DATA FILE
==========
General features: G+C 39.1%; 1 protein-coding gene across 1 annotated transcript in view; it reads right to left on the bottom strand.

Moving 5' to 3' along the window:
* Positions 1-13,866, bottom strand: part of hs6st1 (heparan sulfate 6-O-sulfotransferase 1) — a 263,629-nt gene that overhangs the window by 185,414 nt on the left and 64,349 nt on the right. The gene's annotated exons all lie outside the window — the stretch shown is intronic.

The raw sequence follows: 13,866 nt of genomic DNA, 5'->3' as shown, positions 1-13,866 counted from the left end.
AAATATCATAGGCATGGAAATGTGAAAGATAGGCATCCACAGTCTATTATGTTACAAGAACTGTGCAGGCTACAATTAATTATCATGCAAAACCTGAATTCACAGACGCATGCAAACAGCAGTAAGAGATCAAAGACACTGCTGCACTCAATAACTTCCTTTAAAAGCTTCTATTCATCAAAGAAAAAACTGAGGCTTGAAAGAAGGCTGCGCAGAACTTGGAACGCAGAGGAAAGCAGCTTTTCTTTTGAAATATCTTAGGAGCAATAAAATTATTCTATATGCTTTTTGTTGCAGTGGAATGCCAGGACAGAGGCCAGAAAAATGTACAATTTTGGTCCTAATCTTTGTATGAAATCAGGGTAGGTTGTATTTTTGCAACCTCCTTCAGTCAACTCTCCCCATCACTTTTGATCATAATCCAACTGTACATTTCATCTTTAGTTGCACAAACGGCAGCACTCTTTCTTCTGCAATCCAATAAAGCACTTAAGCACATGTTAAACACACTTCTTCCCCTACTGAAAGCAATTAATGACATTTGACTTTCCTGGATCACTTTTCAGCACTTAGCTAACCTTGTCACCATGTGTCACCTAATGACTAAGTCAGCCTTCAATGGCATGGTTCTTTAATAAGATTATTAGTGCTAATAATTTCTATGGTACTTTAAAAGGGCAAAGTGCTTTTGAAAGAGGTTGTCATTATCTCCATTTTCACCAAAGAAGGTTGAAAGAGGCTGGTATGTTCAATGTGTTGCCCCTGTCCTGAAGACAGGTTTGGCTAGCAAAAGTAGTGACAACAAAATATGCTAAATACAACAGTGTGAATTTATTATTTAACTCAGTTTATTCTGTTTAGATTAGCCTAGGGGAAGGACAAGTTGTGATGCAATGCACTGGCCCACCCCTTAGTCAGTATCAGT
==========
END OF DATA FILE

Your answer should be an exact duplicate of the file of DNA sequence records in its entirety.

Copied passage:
General features: G+C 39.1%; 1 protein-coding gene across 1 annotated transcript in view; it reads right to left on the bottom strand.

Moving 5' to 3' along the window:
* Positions 1-13,866, bottom strand: part of hs6st1 (heparan sulfate 6-O-sulfotransferase 1) — a 263,629-nt gene that overhangs the window by 185,414 nt on the left and 64,349 nt on the right. The gene's annotated exons all lie outside the window — the stretch shown is intronic.

The raw sequence follows: 13,866 nt of genomic DNA, 5'->3' as shown, positions 1-13,866 counted from the left end.
AAATATCATAGGCATGGAAATGTGAAAGATAGGCATCCACAGTCTATTATGTTACAAGAACTGTGCAGGCTACAATTAATTATCATGCAAAACCTGAATTCACAGACGCATGCAAACAGCAGTAAGAGATCAAAGACACTGCTGCACTCAATAACTTCCTTTAAAAGCTTCTATTCATCAAAGAAAAAACTGAGGCTTGAAAGAAGGCTGCGCAGAACTTGGAACGCAGAGGAAAGCAGCTTTTCTTTTGAAATATCTTAGGAGCAATAAAATTATTCTATATGCTTTTTGTTGCAGTGGAATGCCAGGACAGAGGCCAGAAAAATGTACAATTTTGGTCCTAATCTTTGTATGAAATCAGGGTAGGTTGTATTTTTGCAACCTCCTTCAGTCAACTCTCCCCATCACTTTTGATCATAATCCAACTGTACATTTCATCTTTAGTTGCACAAACGGCAGCACTCTTTCTTCTGCAATCCAATAAAGCACTTAAGCACATGTTAAACACACTTCTTCCCCTACTGAAAGCAATTAATGACATTTGACTTTCCTGGATCACTTTTCAGCACTTAGCTAACCTTGTCACCATGTGTCACCTAATGACTAAGTCAGCCTTCAATGGCATGGTTCTTTAATAAGATTATTAGTGCTAATAATTTCTATGGTACTTTAAAAGGGCAAAGTGCTTTTGAAAGAGGTTGTCATTATCTCCATTTTCACCAAAGAAGGTTGAAAGAGGCTGGTATGTTCAATGTGTTGCCCCTGTCCTGAAGACAGGTTTGGCTAGCAAAAGTAGTGACAACAAAATATGCTAAATACAACAGTGTGAATTTATTATTTAACTCAGTTTATTCTGTTTAGATTAGCCTAGGGGAAGGACAAGTTGTGATGCAATGCACTGGCCCACCCCTTAGTCAGTATCAGT